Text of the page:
Also, as one genetic expert put it, “Just because something happens in nature, such as identical twins, doesn’t mean we should try to repeat it in the laboratory. Many people are born with handicaps – a missing limb, or perhaps an inability to reason at an average level – yet it would never be ethical to reproduce these events in the laboratory just because they occur naturally in about one in 50 births.”

Consider some important concerns about cloning. We know that the great majority of animal clones have had a very poor run. Dolly, for example, was put down in February 2003, suffering from premature arthritis and lung disease.

Also, scientists have admitted that up to 90 per cent of cloned lambs developed by the South Australian research centre that produced the nation’s first cloned sheep are dying soon after birth. And more recently, Prof Ian Wilmut (Dolly’s creator), has said that a review of all the world’s cloned animals suggests that every one of them is genetically and physically defective. Adding weight to these remarks, research published in Nature Genetics showed the high proportion of abnormalities among cloned animals.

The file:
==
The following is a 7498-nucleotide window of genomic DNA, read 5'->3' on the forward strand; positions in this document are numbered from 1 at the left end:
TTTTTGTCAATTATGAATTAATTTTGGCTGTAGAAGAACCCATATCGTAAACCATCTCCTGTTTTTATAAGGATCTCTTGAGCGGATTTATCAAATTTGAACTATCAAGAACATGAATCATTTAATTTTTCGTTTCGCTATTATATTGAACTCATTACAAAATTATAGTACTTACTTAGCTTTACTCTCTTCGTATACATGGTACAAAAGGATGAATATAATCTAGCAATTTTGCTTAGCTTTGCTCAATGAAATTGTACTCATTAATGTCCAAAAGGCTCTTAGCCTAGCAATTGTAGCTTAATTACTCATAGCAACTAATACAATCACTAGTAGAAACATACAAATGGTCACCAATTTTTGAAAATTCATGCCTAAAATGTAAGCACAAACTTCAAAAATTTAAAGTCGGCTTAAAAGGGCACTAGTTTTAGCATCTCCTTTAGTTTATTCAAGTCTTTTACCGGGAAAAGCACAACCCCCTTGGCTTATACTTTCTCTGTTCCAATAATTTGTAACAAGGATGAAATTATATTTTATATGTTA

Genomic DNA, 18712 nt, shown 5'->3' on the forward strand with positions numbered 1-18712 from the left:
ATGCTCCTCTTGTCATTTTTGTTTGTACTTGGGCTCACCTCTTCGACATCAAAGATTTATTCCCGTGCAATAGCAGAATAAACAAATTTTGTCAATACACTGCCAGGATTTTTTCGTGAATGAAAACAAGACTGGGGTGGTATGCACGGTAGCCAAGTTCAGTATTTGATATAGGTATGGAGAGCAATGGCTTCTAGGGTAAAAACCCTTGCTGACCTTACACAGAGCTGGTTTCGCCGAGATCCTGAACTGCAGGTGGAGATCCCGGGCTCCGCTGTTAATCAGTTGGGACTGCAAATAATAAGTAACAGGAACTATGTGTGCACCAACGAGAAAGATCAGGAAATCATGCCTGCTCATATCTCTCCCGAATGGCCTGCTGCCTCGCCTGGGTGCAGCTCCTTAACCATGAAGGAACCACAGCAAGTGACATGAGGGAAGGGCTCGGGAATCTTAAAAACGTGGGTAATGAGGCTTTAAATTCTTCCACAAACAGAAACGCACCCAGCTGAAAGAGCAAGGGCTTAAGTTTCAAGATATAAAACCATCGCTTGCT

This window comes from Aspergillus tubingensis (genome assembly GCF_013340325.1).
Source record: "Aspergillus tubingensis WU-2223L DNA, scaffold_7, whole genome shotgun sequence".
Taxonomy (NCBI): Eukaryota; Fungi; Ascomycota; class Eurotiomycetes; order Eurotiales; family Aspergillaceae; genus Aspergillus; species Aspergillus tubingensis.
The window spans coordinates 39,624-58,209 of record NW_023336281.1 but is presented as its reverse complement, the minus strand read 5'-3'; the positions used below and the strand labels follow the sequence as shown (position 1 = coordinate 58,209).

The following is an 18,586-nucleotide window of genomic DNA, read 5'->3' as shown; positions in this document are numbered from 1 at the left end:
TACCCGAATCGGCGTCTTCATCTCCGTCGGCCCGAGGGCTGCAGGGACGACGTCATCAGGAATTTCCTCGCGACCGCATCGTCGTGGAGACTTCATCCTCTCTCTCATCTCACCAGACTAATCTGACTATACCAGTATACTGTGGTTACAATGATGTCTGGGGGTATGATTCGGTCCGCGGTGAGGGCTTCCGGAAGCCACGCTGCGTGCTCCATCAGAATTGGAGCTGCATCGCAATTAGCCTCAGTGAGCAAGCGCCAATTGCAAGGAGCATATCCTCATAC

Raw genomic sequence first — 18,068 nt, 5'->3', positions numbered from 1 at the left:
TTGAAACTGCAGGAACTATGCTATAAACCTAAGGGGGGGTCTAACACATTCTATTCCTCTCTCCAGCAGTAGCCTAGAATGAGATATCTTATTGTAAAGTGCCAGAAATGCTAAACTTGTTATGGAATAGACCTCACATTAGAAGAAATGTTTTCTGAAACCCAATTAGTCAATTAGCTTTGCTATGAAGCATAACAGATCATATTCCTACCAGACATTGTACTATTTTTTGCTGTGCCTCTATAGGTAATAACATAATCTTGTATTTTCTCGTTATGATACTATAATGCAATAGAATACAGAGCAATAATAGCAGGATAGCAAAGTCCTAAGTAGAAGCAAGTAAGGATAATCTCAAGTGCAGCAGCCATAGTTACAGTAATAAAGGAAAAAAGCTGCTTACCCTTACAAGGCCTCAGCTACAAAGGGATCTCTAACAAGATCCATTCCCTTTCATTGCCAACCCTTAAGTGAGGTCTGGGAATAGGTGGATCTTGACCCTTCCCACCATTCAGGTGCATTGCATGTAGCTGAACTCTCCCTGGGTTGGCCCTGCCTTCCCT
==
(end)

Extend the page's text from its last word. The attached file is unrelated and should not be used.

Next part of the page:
Human cloning will just as likely have a horrendous track record. Ethicist Leon Kass asks, “If the attempts to clone a man result in the production of a defective ‘product,’ who will or should care for it, and what status and rights will it have? If the offspring is subhuman, are we to consider it murder to destroy it? The twin issues of the production and disposition of defectives provide sufficient moral grounds for rebutting any first attempt to clone a man.”

Also, there are all sorts of questions about family and identity which are raised here. As Dr Gillian Lockwood, the head of Midlands Fertility Services put it: “This seems to be the ultimate parental selfishness, to produce a clone of yourself. Even if a healthy child was born, the psychological pressure to grow up into a ‘mini-me’ would be completely intolerable. The dangers are overwhelming.”